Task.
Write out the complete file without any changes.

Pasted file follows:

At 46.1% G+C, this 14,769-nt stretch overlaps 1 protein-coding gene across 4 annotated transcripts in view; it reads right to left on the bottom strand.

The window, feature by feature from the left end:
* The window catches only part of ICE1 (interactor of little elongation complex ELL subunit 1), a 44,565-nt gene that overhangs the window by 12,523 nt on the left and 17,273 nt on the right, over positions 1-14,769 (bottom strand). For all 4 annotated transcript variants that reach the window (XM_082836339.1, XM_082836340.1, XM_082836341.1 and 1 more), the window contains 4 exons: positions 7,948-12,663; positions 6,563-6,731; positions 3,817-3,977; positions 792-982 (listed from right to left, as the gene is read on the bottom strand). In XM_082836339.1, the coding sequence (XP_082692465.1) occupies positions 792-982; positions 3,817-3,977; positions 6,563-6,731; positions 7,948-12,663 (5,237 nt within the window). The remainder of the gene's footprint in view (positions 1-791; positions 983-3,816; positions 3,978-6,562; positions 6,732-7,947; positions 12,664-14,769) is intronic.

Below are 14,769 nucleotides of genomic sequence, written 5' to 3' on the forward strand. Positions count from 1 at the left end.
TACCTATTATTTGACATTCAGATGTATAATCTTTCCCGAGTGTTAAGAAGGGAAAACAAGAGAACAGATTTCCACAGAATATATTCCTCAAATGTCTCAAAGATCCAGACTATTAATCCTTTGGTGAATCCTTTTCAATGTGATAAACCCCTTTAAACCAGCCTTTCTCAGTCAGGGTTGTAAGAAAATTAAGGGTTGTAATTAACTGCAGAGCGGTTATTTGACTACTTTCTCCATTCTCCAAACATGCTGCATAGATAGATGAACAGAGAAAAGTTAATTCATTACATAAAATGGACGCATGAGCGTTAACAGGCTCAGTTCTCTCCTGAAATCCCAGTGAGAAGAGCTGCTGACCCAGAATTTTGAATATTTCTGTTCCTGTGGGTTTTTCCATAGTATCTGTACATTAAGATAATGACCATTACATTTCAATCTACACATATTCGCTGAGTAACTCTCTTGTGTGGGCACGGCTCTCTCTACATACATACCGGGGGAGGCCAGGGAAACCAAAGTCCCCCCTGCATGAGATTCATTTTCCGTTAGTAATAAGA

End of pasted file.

At 46.1% G+C, this 14,769-nt stretch overlaps 1 protein-coding gene across 4 annotated transcripts in view; it reads right to left on the bottom strand.

The window, feature by feature from the left end:
* The window catches only part of ICE1 (interactor of little elongation complex ELL subunit 1), a 44,565-nt gene that overhangs the window by 12,523 nt on the left and 17,273 nt on the right, over positions 1-14,769 (bottom strand). For all 4 annotated transcript variants that reach the window (XM_082836339.1, XM_082836340.1, XM_082836341.1 and 1 more), the window contains 4 exons: positions 7,948-12,663; positions 6,563-6,731; positions 3,817-3,977; positions 792-982 (listed from right to left, as the gene is read on the bottom strand). In XM_082836339.1, the coding sequence (XP_082692465.1) occupies positions 792-982; positions 3,817-3,977; positions 6,563-6,731; positions 7,948-12,663 (5,237 nt within the window). The remainder of the gene's footprint in view (positions 1-791; positions 983-3,816; positions 3,978-6,562; positions 6,732-7,947; positions 12,664-14,769) is intronic.

Below are 14,769 nucleotides of genomic sequence, written 5' to 3' on the forward strand. Positions count from 1 at the left end.
TACCTATTATTTGACATTCAGATGTATAATCTTTCCCGAGTGTTAAGAAGGGAAAACAAGAGAACAGATTTCCACAGAATATATTCCTCAAATGTCTCAAAGATCCAGACTATTAATCCTTTGGTGAATCCTTTTCAATGTGATAAACCCCTTTAAACCAGCCTTTCTCAGTCAGGGTTGTAAGAAAATTAAGGGTTGTAATTAACTGCAGAGCGGTTATTTGACTACTTTCTCCATTCTCCAAACATGCTGCATAGATAGATGAACAGAGAAAAGTTAATTCATTACATAAAATGGACGCATGAGCGTTAACAGGCTCAGTTCTCTCCTGAAATCCCAGTGAGAAGAGCTGCTGACCCAGAATTTTGAATATTTCTGTTCCTGTGGGTTTTTCCATAGTATCTGTACATTAAGATAATGACCATTACATTTCAATCTACACATATTCGCTGAGTAACTCTCTTGTGTGGGCACGGCTCTCTCTACATACATACCGGGGGAGGCCAGGGAAACCAAAGTCCCCCCTGCATGAGATTCATTTTCCGTTAGTAATAAGA